The Ponulak brothers certainly did well with their garage over the years. “One year we sold over 300 cars. Business was good—very good—and it’s been a great run,” Jonathan says. These cars you see here are the ones at their main garage located just outside of Jersey in Bangor, Pennsylvania. “These were some of the ones we held onto. The first car I restored is here. It’s a six-cylinder Falcon I did for my then girlfriend [now wife] back in high school. I also have my first car, a LeMans, and the GTOs that replaced it,” Jonathan says. Those are some favorites, but he also has a few others that are near and dear to his heart, such as a 1966 Emberglo Mustang GT convertible, and his parents’ 1969 Firebird 350 drop-top with 70,000 miles. There are plenty more here, and also 6,000 square feet of assorted auto parts in the basement that will be sold off in the future. “We are getting ready to retire and will definitely unload the majority of cars and all the parts stash at a major auction or in individual sales, so stay tuned,” Jonathan says. (You can reach the guys at for more info.)


This Mustang is a rare one indeed. “It’s a factory A-code, four-speed car with air, and it’s never been restored,” Jonathan says. To boot, it’s basted in the one-year-only “Emberglo” paint scheme with a matching-color Pony interior. It also has some interesting options with rocker moldings and stripes all listed on the build sheet. The car looks basically brand new without a spec of rust or issue with the paint; a rarity on the East Coast. “I bought it from a 93-year-old man who had the Mustang and nine other vintage cars he was selling. I had to buy them all to get this one. It’s a favorite of mine and it’s a fun car that drives perfectly. I love taking it out on the road,” Jonathan says.


The rare ride is the last hurrah for the GTO lineage. “It’s basically a souped-up Ventura. This one is the trunk version, as some came with a hatch,” Jonathan says. This particular example is decked-out with a 350 small-block, four-speed, and factory sway bars. It shows only 22,000 miles on the odometer and is another very original car, basically untouched since new and still wearing its original tires. “It’s one of 2,100 made and I bought it from the original owner in 1982. We held onto it,” Jonathan says.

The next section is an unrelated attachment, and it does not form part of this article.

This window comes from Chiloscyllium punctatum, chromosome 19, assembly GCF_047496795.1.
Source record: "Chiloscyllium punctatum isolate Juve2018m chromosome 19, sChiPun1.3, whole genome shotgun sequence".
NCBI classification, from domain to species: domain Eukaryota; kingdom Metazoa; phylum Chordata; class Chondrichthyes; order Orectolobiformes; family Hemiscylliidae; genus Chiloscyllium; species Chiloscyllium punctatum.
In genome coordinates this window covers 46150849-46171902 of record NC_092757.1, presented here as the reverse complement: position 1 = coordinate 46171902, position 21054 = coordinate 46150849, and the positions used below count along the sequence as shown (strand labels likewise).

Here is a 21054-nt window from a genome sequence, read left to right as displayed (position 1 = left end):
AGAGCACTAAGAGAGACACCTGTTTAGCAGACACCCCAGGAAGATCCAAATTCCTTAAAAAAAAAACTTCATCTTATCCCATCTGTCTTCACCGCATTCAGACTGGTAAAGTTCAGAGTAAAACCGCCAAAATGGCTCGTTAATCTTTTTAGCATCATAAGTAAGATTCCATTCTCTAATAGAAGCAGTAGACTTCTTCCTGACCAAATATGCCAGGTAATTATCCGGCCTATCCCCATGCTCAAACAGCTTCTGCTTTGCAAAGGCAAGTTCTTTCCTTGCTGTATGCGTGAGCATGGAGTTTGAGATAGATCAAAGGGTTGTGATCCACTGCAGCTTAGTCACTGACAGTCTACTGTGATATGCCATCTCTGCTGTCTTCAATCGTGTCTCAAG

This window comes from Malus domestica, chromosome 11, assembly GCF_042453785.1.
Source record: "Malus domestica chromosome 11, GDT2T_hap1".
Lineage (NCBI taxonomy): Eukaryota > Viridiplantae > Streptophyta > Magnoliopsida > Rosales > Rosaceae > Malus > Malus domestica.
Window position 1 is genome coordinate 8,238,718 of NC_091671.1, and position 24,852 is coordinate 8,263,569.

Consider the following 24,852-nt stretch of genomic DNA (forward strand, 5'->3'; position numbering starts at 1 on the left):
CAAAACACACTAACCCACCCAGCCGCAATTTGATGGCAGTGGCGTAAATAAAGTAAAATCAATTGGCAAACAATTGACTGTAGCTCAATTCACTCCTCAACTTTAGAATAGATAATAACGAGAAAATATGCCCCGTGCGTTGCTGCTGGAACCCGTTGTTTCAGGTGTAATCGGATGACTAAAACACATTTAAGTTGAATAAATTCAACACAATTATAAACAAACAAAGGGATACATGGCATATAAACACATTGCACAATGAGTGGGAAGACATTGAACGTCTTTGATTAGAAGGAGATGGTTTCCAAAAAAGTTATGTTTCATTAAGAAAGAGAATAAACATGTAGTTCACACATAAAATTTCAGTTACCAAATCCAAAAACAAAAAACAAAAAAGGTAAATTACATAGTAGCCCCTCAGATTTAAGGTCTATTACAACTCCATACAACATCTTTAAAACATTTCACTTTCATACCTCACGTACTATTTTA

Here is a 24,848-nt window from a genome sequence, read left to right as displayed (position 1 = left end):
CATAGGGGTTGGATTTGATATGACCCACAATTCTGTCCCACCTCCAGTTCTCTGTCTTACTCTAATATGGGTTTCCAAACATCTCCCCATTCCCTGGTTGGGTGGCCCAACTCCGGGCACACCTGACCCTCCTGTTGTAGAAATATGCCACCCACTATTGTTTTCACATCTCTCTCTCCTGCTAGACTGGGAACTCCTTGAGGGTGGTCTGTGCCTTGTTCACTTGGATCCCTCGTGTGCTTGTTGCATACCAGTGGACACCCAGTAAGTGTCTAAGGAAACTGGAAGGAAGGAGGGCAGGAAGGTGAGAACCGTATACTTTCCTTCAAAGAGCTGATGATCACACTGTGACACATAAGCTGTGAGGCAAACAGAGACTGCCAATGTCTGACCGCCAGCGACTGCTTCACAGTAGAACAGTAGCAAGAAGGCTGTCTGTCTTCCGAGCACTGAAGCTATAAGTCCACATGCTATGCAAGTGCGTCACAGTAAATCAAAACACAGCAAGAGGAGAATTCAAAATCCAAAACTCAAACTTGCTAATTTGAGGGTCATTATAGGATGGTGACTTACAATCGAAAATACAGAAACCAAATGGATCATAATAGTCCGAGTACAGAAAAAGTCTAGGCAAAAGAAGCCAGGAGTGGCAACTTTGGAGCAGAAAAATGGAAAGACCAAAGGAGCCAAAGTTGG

The 1963 Ford Falcon convertible is near and dear to Jonathan’s heart. “It’s the first car I ever restored, and I did it for my then girlfriend who is now my wife,” he says. It’s nothing special, with no power anything and a six-cylinder basted in Wimbledon White with a red gut. It’s a neat little cruiser whose value is all sentimental.”


This immaculate original car is a favorite. “It’s an AMC 327-powered ride with 27,000 miles on the odometer. It’s another car that hasn’t been touched over the years, still wearing its original paint. It has power steering and brakes and was always garaged. The interior of this 1966 AMC Marlin hardtop looks brand new as well.


This sweet 1966 GTO convertible was one of Jonathan’s cars over the years. The automatic ride features power steering and power brakes and is skinned in Candlelight Cream. “This was one of my high school cars. It has its original paint, drivetrain, and interior. The only things that were changed on the car are the Cragars,” Jonathan says.


This full-size Poncho is a 389/four-barrel car with power steering, power windows, and power brakes. Upgraded add-ons include heavy-duty suspension, posi rear, and cool eight-lug wheels. But it’s the paint that’s the kicker: it says “Special” on the data plate, which shows it is not a stock Pontiac hue. This particular 1964 Pontiac Bonneville convertible went down the Cadillac assembly line, which is denoted in the paperwork. This is how Pontiacs were sprayed custom colors,” Jonathan says.


This beautiful bubbletop 1961 Cadillac Series 62 shows the early 1960s styling and the reduced fin size prevalent on these rides. It’s motivated by a 390 and has the typical power steering and power brakes. It’s a very original car with just 42,000 miles on the odometer.


Though this 1978 Cadillac Coupe De Ville convertible was wedged in tight and hard to get a good shot of, it is worth noting. This is 1 of 100 convertible conversions made by Hess & Eisenhardt for Cadillac back in the 1970s. This particular one cost about $25,000 new—more than twice the asking price for a stock version. These custom beauties were sold through Cadillac. This particular one was used in a Charlie perfume commercial featuring Shelley Hack of Charlie’s Angels fame. It’s a neat and rare ride that the guys bought from the original owner.


There are very few Mopars in the Ponulak collection, but this 1967 Dodge Coronet 500 convertible is a good one. This drop-top is blessed with a 383/four-barrel big-block Wedge and is rowed by a 727 automatic transmission. It has power steering and brakes and a nice set of Magnums at the corners. Story is that the parents wanted to hand it down to their son, who was not interested. He opted for a station wagon instead. Crazy?!